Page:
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Is the Theory of Cycling Antibiotic Resistance Applicable?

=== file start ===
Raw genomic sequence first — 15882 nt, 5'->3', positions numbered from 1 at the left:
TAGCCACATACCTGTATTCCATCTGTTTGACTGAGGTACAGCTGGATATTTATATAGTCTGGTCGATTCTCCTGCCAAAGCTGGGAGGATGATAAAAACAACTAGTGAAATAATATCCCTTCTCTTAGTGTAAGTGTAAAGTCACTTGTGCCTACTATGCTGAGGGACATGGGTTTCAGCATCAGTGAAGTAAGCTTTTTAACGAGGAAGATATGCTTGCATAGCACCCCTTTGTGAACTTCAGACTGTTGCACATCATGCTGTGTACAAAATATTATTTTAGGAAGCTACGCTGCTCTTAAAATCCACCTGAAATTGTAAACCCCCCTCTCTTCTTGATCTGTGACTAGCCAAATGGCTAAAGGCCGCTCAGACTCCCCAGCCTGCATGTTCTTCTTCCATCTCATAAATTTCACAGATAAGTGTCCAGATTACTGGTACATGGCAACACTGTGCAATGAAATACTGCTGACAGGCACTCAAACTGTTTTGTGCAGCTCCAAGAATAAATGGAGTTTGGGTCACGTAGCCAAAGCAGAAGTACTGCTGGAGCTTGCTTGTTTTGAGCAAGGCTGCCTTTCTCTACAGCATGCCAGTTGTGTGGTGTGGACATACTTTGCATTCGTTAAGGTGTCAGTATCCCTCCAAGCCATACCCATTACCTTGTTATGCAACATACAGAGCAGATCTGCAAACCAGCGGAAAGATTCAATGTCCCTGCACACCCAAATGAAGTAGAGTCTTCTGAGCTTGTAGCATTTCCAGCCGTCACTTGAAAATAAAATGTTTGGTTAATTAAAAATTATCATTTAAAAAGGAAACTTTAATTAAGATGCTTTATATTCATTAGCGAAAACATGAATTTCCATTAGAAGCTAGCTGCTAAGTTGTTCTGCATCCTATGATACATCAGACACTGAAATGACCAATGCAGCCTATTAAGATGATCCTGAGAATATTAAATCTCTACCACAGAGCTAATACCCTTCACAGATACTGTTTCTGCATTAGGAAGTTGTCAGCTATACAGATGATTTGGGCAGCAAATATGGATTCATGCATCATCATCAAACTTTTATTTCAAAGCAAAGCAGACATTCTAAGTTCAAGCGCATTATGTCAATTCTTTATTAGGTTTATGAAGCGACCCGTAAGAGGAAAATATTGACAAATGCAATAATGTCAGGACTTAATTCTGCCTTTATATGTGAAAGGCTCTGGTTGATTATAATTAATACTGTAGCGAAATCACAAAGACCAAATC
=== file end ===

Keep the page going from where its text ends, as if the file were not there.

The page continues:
It has been hypothesized that long term application of new generation antibiotics could result in bacterial species which are susceptible to old generation antibiotics. However, there are several factors which make such a hypothesis questionable. Resistance could be reversible but bacteria will die due to the presence of the antibiotic in the bacterial population. Furthermore, if a microorganism becomes resistant to a second generation of antimicrobial agents it will also be resistant to the first generation of that class. In addition, the turnover time for cycling is unknown, the use of new generation antimicrobial agents is expensive, producing a new generation of an antimicrobial class may not be straightforward, and there are different administrations for different generations of a class of an antibiotic. Antimicrobial resistance in bacterial populations is an example of Darwinian evolution. Is it possible that a species with a ‘superior’ phenotype resulting in natural selection of that species over others would lose that phenotype in the future? Considering the aforementioned points, we suggest that cycling antibiotic resistance does not occur, and that it would be extremely unlikely to do so.
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